Something amazing, yet shocking, happened to me yesterday. You might want to get a seat for this one. I’ll try to make it short, though.
I had travelled to my hometown to see my parents last weekend. So yesterday, I was about travelling back to Lagos when I stumbled on my Mom and Dad having a quiet conversation. They were in the sitting room and had not heard me walking along the hall way. When I walked into the sitting room, they quickly stopped talking. I could see the shock in their eyes when they saw me.
“How long have you been standing by the corridor?” my dad asked, with shock-filled eyes.
“I wasn’t standing there,” I answered, wondering the essence of the question. “Is there any problem?”
My dad shook his head. I could see the insincerity in the way he shook his head. And then I spotted an old-looking black and white picture in his hand. As I made to have a better look at the picture, he quickly tried to hide it under the throw pillows on the sofa.
“What is that?” I asked, my heart burning with curiosity.
“Nothing,” my dad said.
I knew he wasn’t being truthful. So, I persisted with my queries. When my dad saw that I wouldn’t flinch or leave until I got a response, he told me to sit and listen to what he had to say – just like I told you to get a seat at the beginning of this post.
The black and white picture my dad had in his hand was that of my paternal great great grand father, Obong Ime Udo Ekpo. In the picture, my great great grand father was in a tobacco farm, surrounded by some white men. There were other black men in the picture too. Those ones looked to be cultivating the farm. My great great grand father appeared to be supervising them.
My dad told me that, my great great grand father was sold as a slave to the white men. He worked on a tobacco farm in North Carolina as far back as 1860 (my dad wasn’t too sure of that date, though). According to my dad, my great great grand father stood out from the other slaves due to his hard working nature, thereby making the white men take some liking to him. They quickly made him the head of the slaves on the tobacco farm. My great great grand father was also given some privileges that no other slaves were given. One of such was to take a wife. Well, they didn’t really call the woman he chose his wife – she was just a fellow slave which they allowed my great great grand father to mate. But my great great grand father called her his wife.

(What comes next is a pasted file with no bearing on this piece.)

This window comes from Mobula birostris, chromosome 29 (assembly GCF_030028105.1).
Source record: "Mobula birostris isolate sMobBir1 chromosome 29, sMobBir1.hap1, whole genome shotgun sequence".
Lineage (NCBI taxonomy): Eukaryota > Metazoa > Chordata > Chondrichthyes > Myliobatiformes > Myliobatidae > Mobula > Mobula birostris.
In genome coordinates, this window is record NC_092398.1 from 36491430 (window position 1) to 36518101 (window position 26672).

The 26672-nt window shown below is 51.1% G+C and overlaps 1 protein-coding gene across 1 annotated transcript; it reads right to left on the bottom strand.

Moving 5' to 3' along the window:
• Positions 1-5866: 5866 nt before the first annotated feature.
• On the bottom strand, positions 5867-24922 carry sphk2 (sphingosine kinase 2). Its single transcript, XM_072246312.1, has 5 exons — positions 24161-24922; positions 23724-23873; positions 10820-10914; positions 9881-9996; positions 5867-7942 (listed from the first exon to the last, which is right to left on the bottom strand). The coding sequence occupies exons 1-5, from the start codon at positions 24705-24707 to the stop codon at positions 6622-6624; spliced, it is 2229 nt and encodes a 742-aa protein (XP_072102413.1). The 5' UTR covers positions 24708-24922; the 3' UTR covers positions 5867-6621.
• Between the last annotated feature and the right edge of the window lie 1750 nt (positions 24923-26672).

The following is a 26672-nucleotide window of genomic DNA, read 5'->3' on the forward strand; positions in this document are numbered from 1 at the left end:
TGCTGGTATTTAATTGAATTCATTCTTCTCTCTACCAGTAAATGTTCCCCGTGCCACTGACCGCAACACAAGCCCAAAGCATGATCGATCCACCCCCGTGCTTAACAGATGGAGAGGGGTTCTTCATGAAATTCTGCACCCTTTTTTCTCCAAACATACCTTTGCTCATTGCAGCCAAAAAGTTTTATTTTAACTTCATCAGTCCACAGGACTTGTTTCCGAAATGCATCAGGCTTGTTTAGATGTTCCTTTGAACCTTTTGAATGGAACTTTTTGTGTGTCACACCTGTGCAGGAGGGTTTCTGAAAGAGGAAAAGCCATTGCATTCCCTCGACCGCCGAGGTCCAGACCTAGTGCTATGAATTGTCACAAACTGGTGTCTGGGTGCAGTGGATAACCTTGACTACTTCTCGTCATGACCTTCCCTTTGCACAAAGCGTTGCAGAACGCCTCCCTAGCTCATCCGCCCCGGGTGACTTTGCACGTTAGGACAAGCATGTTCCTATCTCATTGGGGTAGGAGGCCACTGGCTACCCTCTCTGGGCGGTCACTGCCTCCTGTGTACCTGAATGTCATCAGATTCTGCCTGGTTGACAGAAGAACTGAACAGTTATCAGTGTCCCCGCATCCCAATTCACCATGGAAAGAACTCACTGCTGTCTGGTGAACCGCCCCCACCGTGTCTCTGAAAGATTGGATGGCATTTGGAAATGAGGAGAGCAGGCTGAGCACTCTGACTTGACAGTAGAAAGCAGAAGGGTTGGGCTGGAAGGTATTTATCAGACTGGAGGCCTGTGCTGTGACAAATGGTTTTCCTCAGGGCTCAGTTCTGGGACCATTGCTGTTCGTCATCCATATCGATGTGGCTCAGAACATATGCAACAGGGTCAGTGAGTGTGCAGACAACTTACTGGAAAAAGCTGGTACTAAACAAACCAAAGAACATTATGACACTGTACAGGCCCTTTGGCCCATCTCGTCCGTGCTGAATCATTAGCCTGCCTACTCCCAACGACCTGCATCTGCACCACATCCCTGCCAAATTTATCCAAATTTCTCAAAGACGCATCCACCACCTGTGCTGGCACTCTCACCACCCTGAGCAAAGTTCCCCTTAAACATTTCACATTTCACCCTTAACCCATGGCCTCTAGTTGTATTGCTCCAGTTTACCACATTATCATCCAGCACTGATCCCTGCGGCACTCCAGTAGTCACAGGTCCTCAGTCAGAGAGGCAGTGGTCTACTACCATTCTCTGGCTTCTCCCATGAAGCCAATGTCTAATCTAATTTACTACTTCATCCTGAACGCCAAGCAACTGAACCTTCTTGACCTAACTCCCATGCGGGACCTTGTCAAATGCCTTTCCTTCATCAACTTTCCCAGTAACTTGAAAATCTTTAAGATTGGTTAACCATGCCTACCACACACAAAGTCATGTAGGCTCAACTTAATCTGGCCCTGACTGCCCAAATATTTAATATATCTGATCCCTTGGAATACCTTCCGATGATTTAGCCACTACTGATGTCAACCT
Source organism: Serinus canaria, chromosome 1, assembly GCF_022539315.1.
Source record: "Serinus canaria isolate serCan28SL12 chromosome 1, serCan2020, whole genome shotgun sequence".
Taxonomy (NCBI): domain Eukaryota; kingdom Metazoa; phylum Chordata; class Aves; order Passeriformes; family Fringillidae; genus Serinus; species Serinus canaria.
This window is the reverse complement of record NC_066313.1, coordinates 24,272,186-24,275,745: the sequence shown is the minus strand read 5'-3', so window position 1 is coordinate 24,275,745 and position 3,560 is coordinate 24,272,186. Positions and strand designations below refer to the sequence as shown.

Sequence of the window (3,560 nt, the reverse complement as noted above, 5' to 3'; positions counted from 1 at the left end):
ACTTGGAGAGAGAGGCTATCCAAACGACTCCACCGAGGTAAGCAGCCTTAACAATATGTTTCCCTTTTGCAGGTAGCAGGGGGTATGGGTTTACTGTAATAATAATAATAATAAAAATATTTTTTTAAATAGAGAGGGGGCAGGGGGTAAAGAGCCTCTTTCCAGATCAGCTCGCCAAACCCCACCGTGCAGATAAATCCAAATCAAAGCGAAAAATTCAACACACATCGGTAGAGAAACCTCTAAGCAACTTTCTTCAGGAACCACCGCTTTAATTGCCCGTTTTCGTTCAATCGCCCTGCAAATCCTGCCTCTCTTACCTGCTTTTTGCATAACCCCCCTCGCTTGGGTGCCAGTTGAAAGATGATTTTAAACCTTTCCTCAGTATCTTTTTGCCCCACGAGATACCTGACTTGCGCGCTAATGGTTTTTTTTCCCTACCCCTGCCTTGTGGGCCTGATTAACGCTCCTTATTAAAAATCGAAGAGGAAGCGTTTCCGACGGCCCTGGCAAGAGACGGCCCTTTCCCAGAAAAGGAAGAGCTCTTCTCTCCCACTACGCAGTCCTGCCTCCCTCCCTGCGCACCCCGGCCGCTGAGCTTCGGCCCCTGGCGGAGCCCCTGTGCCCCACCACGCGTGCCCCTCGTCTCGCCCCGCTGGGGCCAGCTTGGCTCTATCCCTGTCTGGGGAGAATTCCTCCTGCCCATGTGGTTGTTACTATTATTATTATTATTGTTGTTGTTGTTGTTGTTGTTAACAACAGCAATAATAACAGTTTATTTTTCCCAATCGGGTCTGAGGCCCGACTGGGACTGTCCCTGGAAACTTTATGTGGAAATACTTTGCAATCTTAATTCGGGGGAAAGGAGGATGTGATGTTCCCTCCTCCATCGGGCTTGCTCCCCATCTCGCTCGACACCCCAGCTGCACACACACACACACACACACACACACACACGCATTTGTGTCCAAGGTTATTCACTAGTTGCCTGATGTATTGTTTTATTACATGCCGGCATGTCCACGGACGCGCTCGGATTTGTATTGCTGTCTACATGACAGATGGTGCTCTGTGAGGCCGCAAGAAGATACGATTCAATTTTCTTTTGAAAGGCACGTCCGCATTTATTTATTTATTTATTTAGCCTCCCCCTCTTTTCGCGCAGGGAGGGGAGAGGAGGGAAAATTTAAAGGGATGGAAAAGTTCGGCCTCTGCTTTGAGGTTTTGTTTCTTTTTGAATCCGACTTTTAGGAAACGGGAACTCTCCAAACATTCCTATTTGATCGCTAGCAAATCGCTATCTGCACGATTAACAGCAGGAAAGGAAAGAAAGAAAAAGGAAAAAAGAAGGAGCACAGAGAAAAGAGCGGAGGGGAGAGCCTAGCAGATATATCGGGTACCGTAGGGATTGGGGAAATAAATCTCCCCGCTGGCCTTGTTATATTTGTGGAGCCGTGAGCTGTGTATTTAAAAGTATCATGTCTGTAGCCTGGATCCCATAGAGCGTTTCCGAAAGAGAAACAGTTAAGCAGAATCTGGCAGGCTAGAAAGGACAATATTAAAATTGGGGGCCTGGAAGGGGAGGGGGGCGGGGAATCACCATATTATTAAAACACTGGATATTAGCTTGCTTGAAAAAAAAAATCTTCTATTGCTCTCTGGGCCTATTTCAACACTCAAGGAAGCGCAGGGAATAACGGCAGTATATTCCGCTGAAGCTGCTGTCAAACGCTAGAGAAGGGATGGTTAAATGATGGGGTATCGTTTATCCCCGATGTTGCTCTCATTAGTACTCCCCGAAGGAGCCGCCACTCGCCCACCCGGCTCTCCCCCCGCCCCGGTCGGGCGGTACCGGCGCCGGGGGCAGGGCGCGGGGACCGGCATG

I can’t really remember the details of my family tree the way my dad was recounting them. Every information he spewed was just too odd and surreal for me to believe. I could not comprehend them all at once. He just kept talking and talking. And then when I asked him how and why we came to be in Nigeria, he said his father (my grand father), moved back to Nigeria after the country gained independence in 1960. He also said his father was a devout Christian who tried to erase the unpleasant family history (that my great great grand father was a slave). That, at the time, people who had a slavery history in their family were ridiculed by the local community. Some were even used as sacrifices for the gods. So, my grand father did all he could to destroy our family slavery history.
“So does that mean we have ties with America in our family?” I asked my dad.
He was silent. And then, he looked at my mom, as if to prompt her to pick up from where he stopped. I looked at my mom too. She heaved a deep sigh and then said, “Your father moved to the United States in 1985 in a curious bid to trace his family history. It was there he was able to access this black and white photo of your great great grand father. Your great great grand father had changed his name to Jefferson McDowell Harold, in a bid to please his masters.”
“What? Daddy travelled to America? And I…We never knew?” I asked my parents in shock. “Did you go with him too?”
There was a frightening lull in our conversation. The room we were sitting in appeared to be spiralling in my head. Everything appeared to be roving in the air.
“Yes, I went with him,” my mom said.
“I was pregnant with you around that period…You were born in North Carolina…”
“Yes, you were born in America…but before we could process your American passport and obtain a Social Security Number for you, the Immigration Officers deported us…”
I collapsed at this point. Not literal collapse, but my knees became weak at this point and my body was shaking. I was born in America? I am an American citizen? And my parents never told me this after all these years? Why didn’t they tell me this? Why is it such a BIG secret? Why did they let me stay in this God-forsaken country all my life and suffer all this sufferings?
You can imagine the shock I was in on receiving this information from my parents. There was thick silence in the room for almost ten minutes. I guess we were all trying to process the heaviness of the information just divulged. The one question I wanted to then ask my parents was if, I was born in a hospital and whether a birth certificate was issued.
“Do I have an American birth certificate?” I asked.
My parents were quiet.
“Mom, dad, where is my real birth certificate?”
“My American birth certificate?”
“Mom? Dad? Where is my American birth certificate?”
As I kept asking that question, everything in the room appeared be turning on its head. I’m not speaking figuratively now. Everything was actually turning upside down. Even my parents started appearing to be moving away from me.
And that was how suddenly, I felt someone tap my shoulder and I heard the person say “Oga, you are snoring in court.”
I woke up to see my face covered in a pool of my own saliva on the court room table.
This story was first published on my personal Facebook wall.
Photo Credit: Google.